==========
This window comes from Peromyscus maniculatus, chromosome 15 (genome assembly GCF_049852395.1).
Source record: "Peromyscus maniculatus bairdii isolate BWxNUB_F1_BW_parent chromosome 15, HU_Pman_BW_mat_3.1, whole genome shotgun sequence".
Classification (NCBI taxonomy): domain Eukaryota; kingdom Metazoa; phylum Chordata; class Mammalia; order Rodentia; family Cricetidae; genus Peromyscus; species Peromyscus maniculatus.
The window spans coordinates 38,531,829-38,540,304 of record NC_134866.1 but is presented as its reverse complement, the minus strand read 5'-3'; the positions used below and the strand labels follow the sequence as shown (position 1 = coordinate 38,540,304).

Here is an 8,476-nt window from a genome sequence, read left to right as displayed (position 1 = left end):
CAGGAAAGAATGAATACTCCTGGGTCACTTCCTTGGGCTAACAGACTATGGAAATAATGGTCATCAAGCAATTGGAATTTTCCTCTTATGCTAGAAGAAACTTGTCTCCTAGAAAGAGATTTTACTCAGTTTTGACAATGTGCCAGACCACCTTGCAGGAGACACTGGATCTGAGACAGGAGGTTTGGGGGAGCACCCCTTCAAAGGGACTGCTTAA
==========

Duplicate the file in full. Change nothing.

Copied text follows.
This window comes from Peromyscus maniculatus, chromosome 15 (genome assembly GCF_049852395.1).
Source record: "Peromyscus maniculatus bairdii isolate BWxNUB_F1_BW_parent chromosome 15, HU_Pman_BW_mat_3.1, whole genome shotgun sequence".
Classification (NCBI taxonomy): domain Eukaryota; kingdom Metazoa; phylum Chordata; class Mammalia; order Rodentia; family Cricetidae; genus Peromyscus; species Peromyscus maniculatus.
The window spans coordinates 38,531,829-38,540,304 of record NC_134866.1 but is presented as its reverse complement, the minus strand read 5'-3'; the positions used below and the strand labels follow the sequence as shown (position 1 = coordinate 38,540,304).

Here is an 8,476-nt window from a genome sequence, read left to right as displayed (position 1 = left end):
CAGGAAAGAATGAATACTCCTGGGTCACTTCCTTGGGCTAACAGACTATGGAAATAATGGTCATCAAGCAATTGGAATTTTCCTCTTATGCTAGAAGAAACTTGTCTCCTAGAAAGAGATTTTACTCAGTTTTGACAATGTGCCAGACCACCTTGCAGGAGACACTGGATCTGAGACAGGAGGTTTGGGGGAGCACCCCTTCAAAGGGACTGCTTAA